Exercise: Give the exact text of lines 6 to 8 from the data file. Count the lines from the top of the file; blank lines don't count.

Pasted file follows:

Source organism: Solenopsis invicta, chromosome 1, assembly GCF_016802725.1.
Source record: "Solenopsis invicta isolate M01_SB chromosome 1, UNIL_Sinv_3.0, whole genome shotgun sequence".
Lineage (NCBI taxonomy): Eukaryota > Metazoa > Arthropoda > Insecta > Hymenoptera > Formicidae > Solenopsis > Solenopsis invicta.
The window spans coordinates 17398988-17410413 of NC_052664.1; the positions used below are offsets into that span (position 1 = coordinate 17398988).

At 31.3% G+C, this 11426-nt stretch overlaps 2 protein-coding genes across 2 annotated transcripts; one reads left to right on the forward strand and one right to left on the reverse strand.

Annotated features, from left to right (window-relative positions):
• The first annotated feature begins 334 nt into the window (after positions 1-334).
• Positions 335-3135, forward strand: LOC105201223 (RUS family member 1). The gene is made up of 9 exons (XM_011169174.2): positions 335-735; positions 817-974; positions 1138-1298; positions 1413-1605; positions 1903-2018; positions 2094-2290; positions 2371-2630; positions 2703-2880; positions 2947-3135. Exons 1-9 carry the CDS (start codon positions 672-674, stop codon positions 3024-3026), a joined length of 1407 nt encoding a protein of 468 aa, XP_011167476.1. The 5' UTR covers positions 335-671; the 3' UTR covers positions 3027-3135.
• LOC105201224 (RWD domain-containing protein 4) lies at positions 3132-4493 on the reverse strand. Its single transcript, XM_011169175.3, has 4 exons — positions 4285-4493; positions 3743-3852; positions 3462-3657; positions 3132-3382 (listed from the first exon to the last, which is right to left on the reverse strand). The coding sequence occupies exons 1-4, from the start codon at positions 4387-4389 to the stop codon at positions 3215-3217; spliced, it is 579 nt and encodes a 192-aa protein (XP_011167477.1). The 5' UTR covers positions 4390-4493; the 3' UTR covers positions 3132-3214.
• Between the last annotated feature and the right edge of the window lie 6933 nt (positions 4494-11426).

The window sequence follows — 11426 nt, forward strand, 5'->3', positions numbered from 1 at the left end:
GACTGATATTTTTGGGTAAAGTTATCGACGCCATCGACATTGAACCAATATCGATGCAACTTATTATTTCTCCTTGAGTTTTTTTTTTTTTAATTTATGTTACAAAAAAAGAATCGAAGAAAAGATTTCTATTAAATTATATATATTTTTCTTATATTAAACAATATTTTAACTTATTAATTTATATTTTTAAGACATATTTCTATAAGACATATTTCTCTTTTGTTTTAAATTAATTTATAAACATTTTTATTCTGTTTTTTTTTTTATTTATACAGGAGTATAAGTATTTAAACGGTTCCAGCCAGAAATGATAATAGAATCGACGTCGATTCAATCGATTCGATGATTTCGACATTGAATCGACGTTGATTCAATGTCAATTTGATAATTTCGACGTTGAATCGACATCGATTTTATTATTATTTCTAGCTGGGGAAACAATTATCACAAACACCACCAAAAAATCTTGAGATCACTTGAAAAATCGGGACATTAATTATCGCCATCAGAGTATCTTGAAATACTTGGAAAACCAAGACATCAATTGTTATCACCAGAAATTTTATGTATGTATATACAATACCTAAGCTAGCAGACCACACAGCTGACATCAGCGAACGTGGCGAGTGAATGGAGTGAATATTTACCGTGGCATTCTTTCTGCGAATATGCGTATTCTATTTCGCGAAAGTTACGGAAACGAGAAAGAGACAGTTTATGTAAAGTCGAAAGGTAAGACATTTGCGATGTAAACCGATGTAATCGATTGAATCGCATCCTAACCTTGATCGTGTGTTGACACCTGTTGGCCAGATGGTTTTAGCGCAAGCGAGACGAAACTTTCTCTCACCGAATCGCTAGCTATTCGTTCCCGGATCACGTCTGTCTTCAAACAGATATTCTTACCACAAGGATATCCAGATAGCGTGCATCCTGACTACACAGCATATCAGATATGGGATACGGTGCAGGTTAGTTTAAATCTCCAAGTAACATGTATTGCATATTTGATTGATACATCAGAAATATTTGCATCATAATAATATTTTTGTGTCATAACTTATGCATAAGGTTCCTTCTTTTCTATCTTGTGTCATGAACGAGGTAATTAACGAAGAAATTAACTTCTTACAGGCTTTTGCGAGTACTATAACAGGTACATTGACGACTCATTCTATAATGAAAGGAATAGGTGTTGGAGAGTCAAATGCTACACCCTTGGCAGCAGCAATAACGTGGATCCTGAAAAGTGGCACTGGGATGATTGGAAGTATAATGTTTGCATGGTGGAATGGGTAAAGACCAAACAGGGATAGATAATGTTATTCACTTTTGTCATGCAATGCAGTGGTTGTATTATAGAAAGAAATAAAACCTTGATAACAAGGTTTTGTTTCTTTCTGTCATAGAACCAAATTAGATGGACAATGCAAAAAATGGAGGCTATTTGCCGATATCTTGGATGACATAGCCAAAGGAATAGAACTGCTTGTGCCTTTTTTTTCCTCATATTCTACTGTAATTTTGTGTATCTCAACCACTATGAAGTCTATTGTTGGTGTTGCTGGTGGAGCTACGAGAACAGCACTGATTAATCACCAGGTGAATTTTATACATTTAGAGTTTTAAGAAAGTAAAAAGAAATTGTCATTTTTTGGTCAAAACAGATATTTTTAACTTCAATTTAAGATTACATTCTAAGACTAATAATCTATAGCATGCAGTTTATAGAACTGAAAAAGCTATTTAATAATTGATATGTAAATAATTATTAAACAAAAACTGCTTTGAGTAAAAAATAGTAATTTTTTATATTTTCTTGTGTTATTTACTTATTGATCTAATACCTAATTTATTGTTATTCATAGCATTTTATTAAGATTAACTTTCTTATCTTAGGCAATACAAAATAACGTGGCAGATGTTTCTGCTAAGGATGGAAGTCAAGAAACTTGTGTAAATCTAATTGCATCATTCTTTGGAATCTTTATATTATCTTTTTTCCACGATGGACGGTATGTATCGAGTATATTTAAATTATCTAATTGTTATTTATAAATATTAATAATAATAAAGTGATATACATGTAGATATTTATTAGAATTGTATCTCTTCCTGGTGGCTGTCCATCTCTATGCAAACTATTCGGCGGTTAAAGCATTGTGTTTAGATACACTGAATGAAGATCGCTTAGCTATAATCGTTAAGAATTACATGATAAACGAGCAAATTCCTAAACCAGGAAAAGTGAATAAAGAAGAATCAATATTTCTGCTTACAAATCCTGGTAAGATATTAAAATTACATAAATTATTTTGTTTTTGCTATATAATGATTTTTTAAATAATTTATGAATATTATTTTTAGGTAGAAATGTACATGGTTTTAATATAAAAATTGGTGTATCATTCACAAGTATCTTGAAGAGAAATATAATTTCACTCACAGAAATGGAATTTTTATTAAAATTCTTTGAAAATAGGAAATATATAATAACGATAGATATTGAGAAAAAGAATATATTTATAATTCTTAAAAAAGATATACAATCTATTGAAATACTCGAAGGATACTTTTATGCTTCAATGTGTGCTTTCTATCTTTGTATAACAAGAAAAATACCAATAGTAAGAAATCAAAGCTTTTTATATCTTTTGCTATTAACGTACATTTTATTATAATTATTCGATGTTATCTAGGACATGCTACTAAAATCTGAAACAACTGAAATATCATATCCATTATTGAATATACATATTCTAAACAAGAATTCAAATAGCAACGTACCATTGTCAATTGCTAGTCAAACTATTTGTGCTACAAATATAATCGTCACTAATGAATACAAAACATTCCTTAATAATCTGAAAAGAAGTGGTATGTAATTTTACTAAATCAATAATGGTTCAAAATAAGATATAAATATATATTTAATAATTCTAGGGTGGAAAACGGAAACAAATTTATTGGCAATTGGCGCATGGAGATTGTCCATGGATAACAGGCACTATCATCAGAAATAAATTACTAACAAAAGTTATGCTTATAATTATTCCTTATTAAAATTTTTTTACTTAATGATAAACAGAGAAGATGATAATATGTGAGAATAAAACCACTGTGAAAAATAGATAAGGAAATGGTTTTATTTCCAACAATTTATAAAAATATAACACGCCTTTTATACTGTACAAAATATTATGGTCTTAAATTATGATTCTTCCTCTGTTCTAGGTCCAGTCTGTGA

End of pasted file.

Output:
Annotated features, from left to right (window-relative positions):
• The first annotated feature begins 334 nt into the window (after positions 1-334).
• Positions 335-3135, forward strand: LOC105201223 (RUS family member 1). The gene is made up of 9 exons (XM_011169174.2): positions 335-735; positions 817-974; positions 1138-1298; positions 1413-1605; positions 1903-2018; positions 2094-2290; positions 2371-2630; positions 2703-2880; positions 2947-3135. Exons 1-9 carry the CDS (start codon positions 672-674, stop codon positions 3024-3026), a joined length of 1407 nt encoding a protein of 468 aa, XP_011167476.1. The 5' UTR covers positions 335-671; the 3' UTR covers positions 3027-3135.